Subject: Re: pkg/35437 (games/wesnoth generates internal compiler error (NetBSD 3.0))
To: None <,,,>
From: Robert Elz <kre@munnari.OZ.AU>
List: pkgsrc-bugs
Date: 01/18/2007 07:10:03
The following reply was made to PR pkg/35437; it has been noted by GNATS.

From: Robert Elz <kre@munnari.OZ.AU>
Subject: Re: pkg/35437 (games/wesnoth generates internal compiler error (NetBSD 3.0)) 
Date: Thu, 18 Jan 2007 13:44:03 +0700

     Date:        Wed, 17 Jan 2007 22:45:05 +0000 (UTC)
     Message-ID:  <>
   | Could it be possible that you're running out of available RAM?
 Almost anything is possible, but I don't think it very likely.  The
 system I'm building on has a GB of (real) ram, and another 2GB of swap
 space (virtual ram...) - which swapctl says is just 15% used, meaning
 there should have been about 1.7GB of swap available for gcc to use
 (give or take a little) when it failed - if that's not enough, then
 gcc needs some serious work!
 In any case, if a process gets killed because of an out of swap condition,
 there would be a kernel printf about that, wouldn't there?   There wasn't.
 I also wouldn't expect "segmentation violation" as the signal used to
 kill such a process - after all, processes can catch SIGSEGV, and continue
 (as /bin/sh used to do, at least the real Bourne sh did, and aside from the 
 "continue" part in any real sense, gcc is doing here), which wouldn't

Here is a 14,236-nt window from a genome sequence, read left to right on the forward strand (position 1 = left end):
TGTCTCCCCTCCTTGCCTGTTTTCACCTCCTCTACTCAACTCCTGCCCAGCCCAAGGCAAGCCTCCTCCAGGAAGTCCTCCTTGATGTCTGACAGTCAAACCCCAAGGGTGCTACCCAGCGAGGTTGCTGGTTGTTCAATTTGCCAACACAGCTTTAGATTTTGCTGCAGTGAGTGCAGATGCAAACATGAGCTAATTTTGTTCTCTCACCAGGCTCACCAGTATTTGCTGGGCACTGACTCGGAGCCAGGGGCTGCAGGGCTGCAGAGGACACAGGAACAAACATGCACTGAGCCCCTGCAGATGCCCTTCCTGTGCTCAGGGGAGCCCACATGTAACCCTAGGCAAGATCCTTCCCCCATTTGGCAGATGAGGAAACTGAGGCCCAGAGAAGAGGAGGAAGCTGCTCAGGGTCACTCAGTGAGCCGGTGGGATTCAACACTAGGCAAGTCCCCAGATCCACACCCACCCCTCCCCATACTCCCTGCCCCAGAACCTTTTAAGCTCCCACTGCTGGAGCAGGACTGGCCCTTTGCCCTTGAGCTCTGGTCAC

be useful at all when a process was being killed to free VM.
 But ...
   | Perhaps adding some swapspace (see swapctl) helps,
   | could you please try that?
 Sure.   That's easy, I just added a bit over 13GB of swap, and tried
 building again.   Same result.   What's more, I was watching vm using
 (all of) vmstat, systat (vm), systat (swap), and xuvmstat - none of
 those indicated any serious paging activity.   The extra 13GB of swap I
 added has < 100MB in use (and never exceeded that from what I could see).
 (That's just swap load balancing happening).
 I guess I need to resurrect my patch to pkg_comp to stop it cleaning
 everything after it is "done" (successful or unsuccessful) so I can go
 look at what is happening more easily (also I guess I should see if I
 can find a way to allow gcc to simply allow its processes to dump core
 instead of catching the signal and attempting to supply a helpful message,
 and in so doing, making debugging almost impossible).